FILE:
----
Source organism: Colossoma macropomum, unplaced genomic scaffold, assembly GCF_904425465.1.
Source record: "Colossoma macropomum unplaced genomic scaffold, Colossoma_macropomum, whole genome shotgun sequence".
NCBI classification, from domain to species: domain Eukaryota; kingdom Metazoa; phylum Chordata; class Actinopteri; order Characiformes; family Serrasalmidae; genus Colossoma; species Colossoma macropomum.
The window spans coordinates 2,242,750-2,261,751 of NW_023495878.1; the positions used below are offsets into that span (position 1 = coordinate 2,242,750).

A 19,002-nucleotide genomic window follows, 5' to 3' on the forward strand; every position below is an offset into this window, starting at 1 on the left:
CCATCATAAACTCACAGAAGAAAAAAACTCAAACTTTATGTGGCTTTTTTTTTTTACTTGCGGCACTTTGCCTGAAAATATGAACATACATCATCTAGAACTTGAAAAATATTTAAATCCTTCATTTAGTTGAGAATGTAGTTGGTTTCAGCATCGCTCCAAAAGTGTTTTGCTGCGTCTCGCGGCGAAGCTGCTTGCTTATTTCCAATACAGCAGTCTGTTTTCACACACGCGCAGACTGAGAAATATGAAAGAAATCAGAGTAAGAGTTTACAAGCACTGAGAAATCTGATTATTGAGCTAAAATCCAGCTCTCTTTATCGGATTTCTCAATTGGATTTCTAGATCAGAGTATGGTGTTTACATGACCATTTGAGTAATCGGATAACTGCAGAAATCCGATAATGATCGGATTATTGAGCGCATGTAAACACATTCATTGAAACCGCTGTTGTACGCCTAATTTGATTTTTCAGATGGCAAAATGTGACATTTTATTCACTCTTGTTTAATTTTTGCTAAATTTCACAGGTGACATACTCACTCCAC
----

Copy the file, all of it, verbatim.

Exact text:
Source organism: Colossoma macropomum, unplaced genomic scaffold, assembly GCF_904425465.1.
Source record: "Colossoma macropomum unplaced genomic scaffold, Colossoma_macropomum, whole genome shotgun sequence".
NCBI classification, from domain to species: domain Eukaryota; kingdom Metazoa; phylum Chordata; class Actinopteri; order Characiformes; family Serrasalmidae; genus Colossoma; species Colossoma macropomum.
The window spans coordinates 2,242,750-2,261,751 of NW_023495878.1; the positions used below are offsets into that span (position 1 = coordinate 2,242,750).

A 19,002-nucleotide genomic window follows, 5' to 3' on the forward strand; every position below is an offset into this window, starting at 1 on the left:
CCATCATAAACTCACAGAAGAAAAAAACTCAAACTTTATGTGGCTTTTTTTTTTTACTTGCGGCACTTTGCCTGAAAATATGAACATACATCATCTAGAACTTGAAAAATATTTAAATCCTTCATTTAGTTGAGAATGTAGTTGGTTTCAGCATCGCTCCAAAAGTGTTTTGCTGCGTCTCGCGGCGAAGCTGCTTGCTTATTTCCAATACAGCAGTCTGTTTTCACACACGCGCAGACTGAGAAATATGAAAGAAATCAGAGTAAGAGTTTACAAGCACTGAGAAATCTGATTATTGAGCTAAAATCCAGCTCTCTTTATCGGATTTCTCAATTGGATTTCTAGATCAGAGTATGGTGTTTACATGACCATTTGAGTAATCGGATAACTGCAGAAATCCGATAATGATCGGATTATTGAGCGCATGTAAACACATTCATTGAAACCGCTGTTGTACGCCTAATTTGATTTTTCAGATGGCAAAATGTGACATTTTATTCACTCTTGTTTAATTTTTGCTAAATTTCACAGGTGACATACTCACTCCAC